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Bridging Offline and Online Community: Toward A Networked Community Communication Model
Unformatted Document Text:  Bridging Offline and Online Community G XY the historical origin and formation of nationalism in his book, Imagined Communities. He assumes that communities including national community are “cultural artifacts of a particular kind” (p. 4) and according to his definition, “the nation is an imagined political community and imagined as both inherently limited and sovereign” (p. 6). The reason for this is described in his following explanation. “It (the nation, mine) is imagined because the members of even the smallest nation will never know most of their fellow-members, meet them, or even hear of them, yet in the minds of each lives the image of their communion”(p.6). Therefore, all communities larger than primitive village in which members can have face-to-face communication are imagined (Anderson, 1991, p. 6). And, in seeing the nation (or community) as imagined one, press media such as fiction, newspapers, play a central role. In other words, newspapers make readers (the public) perceive the nation as a imagined. The most important vantage, Anderson proposes in his discussion, is regarding the role of mass media, especially newspapers in the relationship between the public and community. 5 Friedland and McLeod (1999) proposed answers to this question in multilevel perspectives about the media, especially local media roles within community which is a central realm not just distinguishing the ‘system’ and ‘lifeworld’ created by Habermas (1981/1987), but also in constructing the public sphere suggested by Habermas (1962/1989). A three-level model of the media system and community integration has some useful implications for understanding the relationship between media and community (Friedland and McLeod, 1999, pp. 222-223). 6 First, this model seeks to explain both structure and agent on both a micro and macro level. In other words, it reflects the research tradition in which many 5 While Habermas (1962/1989) thinks that individuals create the public through conversation, Anderson (1991) asserts that individuals are constructed into the public through representation by media. 6 However, a multilevel framework may increase the complexity in studying the relationship between the media and society. One problem still falls into the relationship between media and national (or global) society, and the other is related to the empirical studies.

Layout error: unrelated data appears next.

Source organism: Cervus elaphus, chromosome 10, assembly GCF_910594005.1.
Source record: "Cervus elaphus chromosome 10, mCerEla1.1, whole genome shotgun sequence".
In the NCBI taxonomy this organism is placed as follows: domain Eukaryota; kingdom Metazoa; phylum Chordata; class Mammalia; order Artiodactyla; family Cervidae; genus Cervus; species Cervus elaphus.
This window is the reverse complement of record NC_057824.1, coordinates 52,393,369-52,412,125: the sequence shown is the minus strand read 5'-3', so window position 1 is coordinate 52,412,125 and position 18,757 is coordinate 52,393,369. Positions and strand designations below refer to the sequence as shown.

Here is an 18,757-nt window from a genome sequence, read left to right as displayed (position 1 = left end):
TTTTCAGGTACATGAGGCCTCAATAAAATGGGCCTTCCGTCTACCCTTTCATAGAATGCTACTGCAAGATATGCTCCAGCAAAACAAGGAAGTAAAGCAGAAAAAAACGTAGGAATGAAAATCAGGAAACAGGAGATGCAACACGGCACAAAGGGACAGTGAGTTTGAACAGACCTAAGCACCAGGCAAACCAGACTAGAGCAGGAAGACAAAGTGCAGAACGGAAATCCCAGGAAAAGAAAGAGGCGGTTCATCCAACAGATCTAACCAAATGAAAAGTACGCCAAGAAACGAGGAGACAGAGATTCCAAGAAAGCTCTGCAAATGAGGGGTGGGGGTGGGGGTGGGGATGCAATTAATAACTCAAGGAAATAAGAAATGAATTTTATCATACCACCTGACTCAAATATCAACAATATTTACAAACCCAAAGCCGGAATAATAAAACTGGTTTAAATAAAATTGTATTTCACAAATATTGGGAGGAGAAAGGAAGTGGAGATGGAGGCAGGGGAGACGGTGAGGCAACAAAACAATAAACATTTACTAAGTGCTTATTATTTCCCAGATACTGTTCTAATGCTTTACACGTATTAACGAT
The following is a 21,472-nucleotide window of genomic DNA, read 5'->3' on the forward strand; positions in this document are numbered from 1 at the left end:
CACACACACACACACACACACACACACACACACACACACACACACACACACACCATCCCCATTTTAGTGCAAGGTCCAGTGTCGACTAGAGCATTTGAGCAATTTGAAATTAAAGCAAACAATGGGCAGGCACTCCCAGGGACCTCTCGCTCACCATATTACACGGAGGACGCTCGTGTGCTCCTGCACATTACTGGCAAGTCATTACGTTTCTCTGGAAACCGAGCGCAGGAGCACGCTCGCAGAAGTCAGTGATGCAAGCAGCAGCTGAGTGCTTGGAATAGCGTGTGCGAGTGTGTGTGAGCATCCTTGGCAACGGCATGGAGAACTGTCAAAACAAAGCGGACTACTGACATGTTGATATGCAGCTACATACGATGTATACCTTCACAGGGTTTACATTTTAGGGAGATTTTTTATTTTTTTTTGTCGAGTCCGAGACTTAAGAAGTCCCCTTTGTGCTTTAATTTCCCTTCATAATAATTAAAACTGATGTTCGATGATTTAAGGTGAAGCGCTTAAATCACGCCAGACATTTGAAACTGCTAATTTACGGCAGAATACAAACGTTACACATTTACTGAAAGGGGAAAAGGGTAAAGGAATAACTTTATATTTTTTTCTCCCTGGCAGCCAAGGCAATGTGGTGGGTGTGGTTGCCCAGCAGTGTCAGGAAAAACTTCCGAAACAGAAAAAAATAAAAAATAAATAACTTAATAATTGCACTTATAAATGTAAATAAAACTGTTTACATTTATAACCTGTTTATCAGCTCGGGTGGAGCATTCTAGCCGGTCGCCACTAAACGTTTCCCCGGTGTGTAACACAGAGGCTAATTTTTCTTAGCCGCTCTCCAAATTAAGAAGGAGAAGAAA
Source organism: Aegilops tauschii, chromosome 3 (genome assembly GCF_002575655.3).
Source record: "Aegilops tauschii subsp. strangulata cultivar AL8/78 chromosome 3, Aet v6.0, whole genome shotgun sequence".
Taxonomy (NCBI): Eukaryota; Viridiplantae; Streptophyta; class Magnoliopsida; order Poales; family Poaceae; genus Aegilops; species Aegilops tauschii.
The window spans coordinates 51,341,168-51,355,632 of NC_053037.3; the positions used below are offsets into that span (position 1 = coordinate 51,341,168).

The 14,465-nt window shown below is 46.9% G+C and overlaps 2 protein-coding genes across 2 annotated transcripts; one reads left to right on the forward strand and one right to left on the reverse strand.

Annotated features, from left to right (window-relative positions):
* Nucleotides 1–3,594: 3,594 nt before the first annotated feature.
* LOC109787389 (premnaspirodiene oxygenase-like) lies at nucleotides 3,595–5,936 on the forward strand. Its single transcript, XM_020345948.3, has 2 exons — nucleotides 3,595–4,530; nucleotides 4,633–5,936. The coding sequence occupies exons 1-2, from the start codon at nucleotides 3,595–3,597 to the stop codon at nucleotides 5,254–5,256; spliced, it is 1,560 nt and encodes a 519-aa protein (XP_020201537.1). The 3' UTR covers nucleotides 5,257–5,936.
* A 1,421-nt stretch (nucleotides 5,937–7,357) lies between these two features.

Authors: Nah, Seungahn.
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Bridging Offline and Online Community
G
XY
the historical origin and formation of nationalism in his book, Imagined Communities. He
assumes that communities including national community are “cultural artifacts of a particular
kind” (p. 4) and according to his definition, “the nation is an imagined political community and
imagined as both inherently limited and sovereign” (p. 6). The reason for this is described in
his following explanation.
“It (the nation, mine) is imagined because the members of even the
smallest nation will never know most of their fellow-members, meet
them, or even hear of them, yet in the minds of each lives the image of
their communion”(p.6).
Therefore, all communities larger than primitive village in which members can have
face-to-face communication are imagined (Anderson, 1991, p. 6). And, in seeing the nation
(or community) as imagined one, press media such as fiction, newspapers, play a central role.
In other words, newspapers make readers (the public) perceive the nation as a imagined. The
most important vantage, Anderson proposes in his discussion, is regarding the role of mass
media, especially newspapers in the relationship between the public and community.
5
Friedland and McLeod (1999) proposed answers to this question in multilevel perspectives
about the media, especially local media roles within community which is a central realm not
just distinguishing the ‘system’ and ‘lifeworld’ created by Habermas (1981/1987), but also in
constructing the public sphere suggested by Habermas (1962/1989).
A three-level model of the media system and community integration has some useful
implications for understanding the relationship between media and community (Friedland and
McLeod, 1999, pp. 222-223).
6
First, this model seeks to explain both structure and agent on
both a micro and macro level. In other words, it reflects the research tradition in which many
5
While Habermas (1962/1989) thinks that individuals create the public through conversation,
Anderson (1991) asserts that individuals are constructed into the public through representation by
media.
6
However, a multilevel framework may increase the complexity in studying the relationship
between the media and society. One problem still falls into the relationship between media and
national (or global) society, and the other is related to the empirical studies.


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